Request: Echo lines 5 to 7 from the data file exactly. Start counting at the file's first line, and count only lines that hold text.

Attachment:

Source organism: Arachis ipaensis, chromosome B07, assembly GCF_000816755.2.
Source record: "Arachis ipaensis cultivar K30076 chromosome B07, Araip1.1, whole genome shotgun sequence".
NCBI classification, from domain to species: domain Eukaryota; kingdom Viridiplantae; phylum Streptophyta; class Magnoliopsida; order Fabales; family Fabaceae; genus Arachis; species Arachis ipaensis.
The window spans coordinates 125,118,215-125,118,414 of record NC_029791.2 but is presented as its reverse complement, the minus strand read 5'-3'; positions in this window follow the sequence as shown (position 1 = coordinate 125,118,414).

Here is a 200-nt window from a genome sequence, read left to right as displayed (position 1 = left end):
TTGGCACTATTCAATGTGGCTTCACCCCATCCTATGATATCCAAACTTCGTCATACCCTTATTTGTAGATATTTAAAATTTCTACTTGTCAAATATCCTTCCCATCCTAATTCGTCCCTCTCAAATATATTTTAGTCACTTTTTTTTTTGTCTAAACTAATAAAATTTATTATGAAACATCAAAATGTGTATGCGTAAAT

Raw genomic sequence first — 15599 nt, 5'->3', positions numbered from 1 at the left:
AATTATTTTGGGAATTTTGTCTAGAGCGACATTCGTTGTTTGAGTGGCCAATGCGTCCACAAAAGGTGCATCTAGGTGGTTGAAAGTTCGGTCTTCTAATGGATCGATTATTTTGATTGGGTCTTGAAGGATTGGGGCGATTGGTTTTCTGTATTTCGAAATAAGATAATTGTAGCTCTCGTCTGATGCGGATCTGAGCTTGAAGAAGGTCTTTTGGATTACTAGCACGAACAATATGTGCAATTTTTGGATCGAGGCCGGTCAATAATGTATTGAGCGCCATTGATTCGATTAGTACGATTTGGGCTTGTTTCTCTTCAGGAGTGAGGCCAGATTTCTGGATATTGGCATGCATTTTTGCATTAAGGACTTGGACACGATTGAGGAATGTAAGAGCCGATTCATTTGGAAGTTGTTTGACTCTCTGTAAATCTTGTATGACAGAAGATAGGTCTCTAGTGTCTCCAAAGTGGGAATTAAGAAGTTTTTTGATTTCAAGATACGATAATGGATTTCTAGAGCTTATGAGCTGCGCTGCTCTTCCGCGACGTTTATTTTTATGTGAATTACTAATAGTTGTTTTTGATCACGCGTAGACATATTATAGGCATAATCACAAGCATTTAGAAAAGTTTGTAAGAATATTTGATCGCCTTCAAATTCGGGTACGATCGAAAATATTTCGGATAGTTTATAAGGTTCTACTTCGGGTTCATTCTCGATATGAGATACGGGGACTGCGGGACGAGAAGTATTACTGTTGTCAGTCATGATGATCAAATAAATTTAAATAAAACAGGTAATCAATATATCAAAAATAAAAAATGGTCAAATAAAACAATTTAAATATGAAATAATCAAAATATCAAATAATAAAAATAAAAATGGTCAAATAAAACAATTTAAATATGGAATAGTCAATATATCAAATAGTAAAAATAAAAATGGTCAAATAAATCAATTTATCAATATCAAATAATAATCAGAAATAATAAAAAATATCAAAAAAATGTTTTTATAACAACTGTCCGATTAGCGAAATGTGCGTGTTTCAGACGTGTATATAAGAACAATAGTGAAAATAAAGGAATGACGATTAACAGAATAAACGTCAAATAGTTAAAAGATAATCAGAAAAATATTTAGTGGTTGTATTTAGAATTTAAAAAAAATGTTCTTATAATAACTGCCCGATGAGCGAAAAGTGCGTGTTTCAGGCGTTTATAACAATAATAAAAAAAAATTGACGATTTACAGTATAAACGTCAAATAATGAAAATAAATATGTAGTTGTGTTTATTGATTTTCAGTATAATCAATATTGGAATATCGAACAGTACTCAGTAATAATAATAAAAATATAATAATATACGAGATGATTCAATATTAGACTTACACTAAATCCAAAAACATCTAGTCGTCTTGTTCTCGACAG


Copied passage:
Here is a 200-nt window from a genome sequence, read left to right as displayed (position 1 = left end):
TTGGCACTATTCAATGTGGCTTCACCCCATCCTATGATATCCAAACTTCGTCATACCCTTATTTGTAGATATTTAAAATTTCTACTTGTCAAATATCCTTCCCATCCTAATTCGTCCCTCTCAAATATATTTTAGTCACTTTTTTTTTTGTCTAAACTAATAAAATTTATTATGAAACATCAAAATGTGTATGCGTAAAT

Raw genomic sequence first — 15599 nt, 5'->3', positions numbered from 1 at the left: